In six years, Sheila Liang has built up leading Chinese internet provider Tencent’s specialist M&A and technology transaction teams from scratch. After having no specialist transactional lawyers when she arrived, Liang now leads 14 lawyers across the two distinct strands.‘I have been coaching the two teams into the most sophisticated teams with the highest legal skill and competency compared with peer companies, I believe,’ she says, adding: ‘The two teams are very strong and truly international’. Liang’s arrival marked a period of growth and international activity for the company, which had previously focused on domestic transactions and, at that time, was doing very few M&A deals at all. Since then, the M&A team has handled hundreds of transactions involving billions of dollars. These included Tencent’s award-winning Sogou-Soso deal, which created the “Sogou Model”; an entirely new deal-structuring design. Operating internationally within a unique market like China remains a major appeal of the role for Liang from both a legal and a business perspective: ‘I very much enjoy serving as a bridge between international practice and domestic habit, between western cultural and Chinese cultural’. When asked about the biggest challenges of her role, Liang points to the constant tension between business needs and risk control: ‘Which is the forever topic.’
‘Looking back at my career, I believe my biggest personal achievement is having built up a strong, capable, dedicated, effective and conscientious team,’ says Ginney Lim, reflecting on her 20 years heading leading Asia news portal SPH’s legal function. ‘To me, the biggest challenge is how to manage people well, whether it be those who report to me, my peers or my bosses’. During this period, SPH’s core business has diversified from traditional print media to include broadcasting, new media and even areas such as property. Lim handled SPH’s REIT IPO in 2013 and became a non-executive director on its board. She also played key roles in the IPO of AsiaOne, SPH’s internet arm. Her other achievements included Singapore CableVision and Starhubs’ 2002 merger; MediaCorp and SPH’s merger in 2004; SPH Magazines’ 2004 acquisition of Blu Inc Group; and the 2012 acquisition of ACP Singapore, which brought key women’s magazine titles, including Cleo and Singapore Women’s Weekly, to SPH. As some sign of her deep entrenchment in the organisation, Lim’s professional remit stretches far beyond that of a typical GC. She manages 24 staff across all corporate secretarial, legal, risk, insurance and corporate communications functions, including seven lawyers. ‘I enjoy that my current job is not only confined to doing just legal work,’ Lim says. ‘I am involved in senior management steering committees, where high-level discussions are debated and proposals put forth to the board of directors thereafter. I also find the challenge of representing my company as a nominee director on some boards a huge challenge and highly satisfying’. Her broad role also reflects the legal function’s strong business focus. ‘The credo that we have adopted is to be the indispensable partner-in-law to all SPH businesses,’ says Lim. ‘To this end I have inculcated a culture amongst my team of being business focused, ensuring that the organisation’s long term interests and reputation are paramount in whatever we do’. Many of her team members have worked closely with her for more than five years, while others have gone on to work in other parts of the company, including business development and media strategy. Lim structured the team so that each lawyer takes ownership of multiple business units, while at the same time employing a ‘buddy system’, which means there is always someone who understands another person’s work if they are unavailable.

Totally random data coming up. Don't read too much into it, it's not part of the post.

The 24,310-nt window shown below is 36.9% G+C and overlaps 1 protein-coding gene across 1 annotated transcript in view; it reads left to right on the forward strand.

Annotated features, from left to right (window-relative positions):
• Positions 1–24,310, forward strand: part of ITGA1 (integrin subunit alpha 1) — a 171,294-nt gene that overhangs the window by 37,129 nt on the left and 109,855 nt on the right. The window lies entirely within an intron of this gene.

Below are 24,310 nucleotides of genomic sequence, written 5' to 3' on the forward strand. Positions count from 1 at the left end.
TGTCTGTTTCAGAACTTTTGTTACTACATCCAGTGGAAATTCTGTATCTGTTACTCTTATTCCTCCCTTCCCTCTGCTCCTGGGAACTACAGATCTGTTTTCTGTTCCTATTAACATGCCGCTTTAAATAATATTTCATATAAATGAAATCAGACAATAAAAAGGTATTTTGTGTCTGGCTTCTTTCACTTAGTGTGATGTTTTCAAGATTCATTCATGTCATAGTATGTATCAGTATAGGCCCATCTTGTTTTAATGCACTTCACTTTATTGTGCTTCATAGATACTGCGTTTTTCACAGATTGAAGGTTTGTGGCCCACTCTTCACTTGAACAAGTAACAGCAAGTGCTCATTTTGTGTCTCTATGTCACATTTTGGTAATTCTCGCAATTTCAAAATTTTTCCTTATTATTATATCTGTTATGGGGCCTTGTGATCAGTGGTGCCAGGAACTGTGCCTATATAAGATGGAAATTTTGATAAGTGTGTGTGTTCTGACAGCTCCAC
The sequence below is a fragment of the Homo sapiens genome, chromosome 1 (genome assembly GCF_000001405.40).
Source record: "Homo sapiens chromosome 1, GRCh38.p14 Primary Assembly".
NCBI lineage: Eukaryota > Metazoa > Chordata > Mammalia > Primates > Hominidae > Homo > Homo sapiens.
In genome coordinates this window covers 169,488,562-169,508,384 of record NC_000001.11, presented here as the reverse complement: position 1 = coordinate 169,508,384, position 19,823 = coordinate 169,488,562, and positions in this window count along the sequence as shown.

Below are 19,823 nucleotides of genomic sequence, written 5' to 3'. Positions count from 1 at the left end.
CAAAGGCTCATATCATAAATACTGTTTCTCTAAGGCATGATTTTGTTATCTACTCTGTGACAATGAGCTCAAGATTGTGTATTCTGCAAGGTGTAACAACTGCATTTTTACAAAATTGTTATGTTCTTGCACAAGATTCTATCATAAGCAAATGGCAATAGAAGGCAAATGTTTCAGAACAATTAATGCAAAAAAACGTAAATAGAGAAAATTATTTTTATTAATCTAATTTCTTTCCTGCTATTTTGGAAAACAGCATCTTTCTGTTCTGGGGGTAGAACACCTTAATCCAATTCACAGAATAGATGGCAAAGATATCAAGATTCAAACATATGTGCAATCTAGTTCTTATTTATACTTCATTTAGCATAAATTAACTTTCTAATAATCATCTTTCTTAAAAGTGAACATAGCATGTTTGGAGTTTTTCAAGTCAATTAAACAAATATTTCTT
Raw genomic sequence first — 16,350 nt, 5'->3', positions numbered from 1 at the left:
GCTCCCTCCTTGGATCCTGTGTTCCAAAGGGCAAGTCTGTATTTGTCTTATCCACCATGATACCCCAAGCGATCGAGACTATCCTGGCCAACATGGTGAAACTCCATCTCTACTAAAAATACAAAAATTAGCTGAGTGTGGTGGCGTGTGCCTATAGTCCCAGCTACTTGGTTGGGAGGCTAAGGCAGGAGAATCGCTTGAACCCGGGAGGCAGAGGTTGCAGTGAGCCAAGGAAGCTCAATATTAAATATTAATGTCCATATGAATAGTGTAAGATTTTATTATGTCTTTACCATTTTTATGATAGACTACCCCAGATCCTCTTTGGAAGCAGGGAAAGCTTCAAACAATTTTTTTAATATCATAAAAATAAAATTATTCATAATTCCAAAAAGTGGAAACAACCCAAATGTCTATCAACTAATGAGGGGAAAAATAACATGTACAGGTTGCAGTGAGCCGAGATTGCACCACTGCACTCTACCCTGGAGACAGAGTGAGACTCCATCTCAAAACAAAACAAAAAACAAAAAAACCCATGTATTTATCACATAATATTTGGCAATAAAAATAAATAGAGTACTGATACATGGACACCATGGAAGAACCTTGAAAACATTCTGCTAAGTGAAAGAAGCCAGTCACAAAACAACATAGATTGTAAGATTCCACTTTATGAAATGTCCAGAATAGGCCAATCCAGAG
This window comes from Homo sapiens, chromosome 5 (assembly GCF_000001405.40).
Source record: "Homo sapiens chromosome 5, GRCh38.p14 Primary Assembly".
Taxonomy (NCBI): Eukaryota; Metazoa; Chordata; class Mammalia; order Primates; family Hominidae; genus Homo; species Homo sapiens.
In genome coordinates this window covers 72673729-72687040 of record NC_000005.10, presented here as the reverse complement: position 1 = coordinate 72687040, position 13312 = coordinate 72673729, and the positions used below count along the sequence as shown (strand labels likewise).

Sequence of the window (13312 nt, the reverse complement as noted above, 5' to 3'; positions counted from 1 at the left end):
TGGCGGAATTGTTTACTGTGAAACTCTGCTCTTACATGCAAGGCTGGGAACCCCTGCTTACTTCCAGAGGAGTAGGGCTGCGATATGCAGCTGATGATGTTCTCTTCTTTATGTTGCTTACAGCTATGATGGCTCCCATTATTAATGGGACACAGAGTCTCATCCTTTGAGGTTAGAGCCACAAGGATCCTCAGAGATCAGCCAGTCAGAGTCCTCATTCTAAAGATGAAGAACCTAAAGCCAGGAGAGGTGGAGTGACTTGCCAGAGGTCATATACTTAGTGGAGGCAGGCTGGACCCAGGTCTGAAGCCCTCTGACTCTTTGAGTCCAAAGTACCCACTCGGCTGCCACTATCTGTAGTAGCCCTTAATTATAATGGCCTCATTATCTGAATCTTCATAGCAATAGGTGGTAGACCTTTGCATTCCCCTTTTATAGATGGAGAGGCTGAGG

The ‘very impressive’ Thierry Lintermans manages a team of around 75 across the whole of Asia Pacific, including Southeast Asia, Australia, New Zealand, India, Japan and China. He previously spent ten years in Accenture’s Belgium office, before relocating to Singapore three years ago. ‘It’s a booming and emerging market,’ he said on the move. ‘It was an opportunity not to be missed’. One major focus in his current position has been developing the prominence of the Asia Pacific part of Accenture’s legal function, and‘making sure people understand the need to think outside the box’. The changes Lintermans has made to achieve this have included two team reorganisations with the aims of developing talent and increasing people’s ability to work independently. ‘My biggest achievement has been working with and developing people to ensure they are highly engaged,’ he says.‘Culture comes into it a lot, and working out how people want to work with you and how they perceive you is just an amazing challenge’. On the subject of outside counsel, Lintermans emphasises the need to be practical and to work in partnership with lawyers inside the business: ‘Sometimes they don’t recognise we know as much as they do’.
Hua Liu is general counsel for state-owned entity China National Cotton Reserves Corporation (CNCRC). Established to manage, regulate and distribute national cotton reserves, CNCRC has become the largest cotton warehouse and distributor in the country.